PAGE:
". . . such a disclosure, communication, circulation, exhibition, or distribution of the subject of copyright, tendered or given to one or more members of the general public, as implies an abandonment of the right of copyright or its dedication to the public. . . ." Werckmeister v. American Lithographic Co., 2 Cir., 134 F. 321, 326.

As stated in Edgar H. Wood Associates, Inc. v. Skene, 347 Mass. 351, 197 N.E.2d 886, 892:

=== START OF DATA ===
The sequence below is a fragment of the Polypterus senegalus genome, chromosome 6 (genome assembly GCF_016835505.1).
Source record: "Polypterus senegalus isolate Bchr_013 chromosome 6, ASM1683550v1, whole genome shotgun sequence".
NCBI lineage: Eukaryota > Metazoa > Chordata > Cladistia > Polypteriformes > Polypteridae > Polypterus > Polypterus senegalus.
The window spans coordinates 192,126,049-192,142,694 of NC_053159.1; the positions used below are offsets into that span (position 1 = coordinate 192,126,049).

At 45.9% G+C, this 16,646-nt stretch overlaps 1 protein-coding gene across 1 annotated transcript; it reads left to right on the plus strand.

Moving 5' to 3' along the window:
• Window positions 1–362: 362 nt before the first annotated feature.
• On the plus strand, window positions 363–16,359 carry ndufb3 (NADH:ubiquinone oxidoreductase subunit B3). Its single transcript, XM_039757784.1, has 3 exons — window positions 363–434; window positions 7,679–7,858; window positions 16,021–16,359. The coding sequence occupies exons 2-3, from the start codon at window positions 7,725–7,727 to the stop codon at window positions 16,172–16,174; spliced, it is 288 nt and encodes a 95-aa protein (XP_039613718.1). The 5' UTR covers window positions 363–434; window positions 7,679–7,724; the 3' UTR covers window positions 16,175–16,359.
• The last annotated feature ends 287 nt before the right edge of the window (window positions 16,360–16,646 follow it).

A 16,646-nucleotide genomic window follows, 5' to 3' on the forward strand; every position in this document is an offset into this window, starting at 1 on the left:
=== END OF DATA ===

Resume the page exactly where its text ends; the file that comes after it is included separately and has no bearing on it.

". . . A limited publication is 'one which communicates a knowledge of its contents under conditions expressly or impliedly precluding its dedication to the public' (134 F. p. 324). Further, to be general a publication must be such ' "* * * as to justify the belief that it took place with the intention of rendering * * * (the) work common property. " ' American Tobacco Co. v. Werckmeister, 207 U.S. 284, 299-300, 28 S.Ct. 72, 77, 52 L.Ed. 208. Continental Cas. Co. v. Beardsley, 253 F.2d 702, 707 (2d Cir.), cert. den., 358 U.S. 816, 79 S.Ct. 25, 3 L.Ed.2d 58. See White v. Kimmell, 193 F.2d 744, 747 (9th Cir.). As more recently stated, 'a * * * publication which communicates the contents of a manuscript to a definitely selected group and for a limited purpose, and without the right of diffusion, reproduction, distribution or sale, is considered a "limited publication," which does not result in loss of the author's common-law...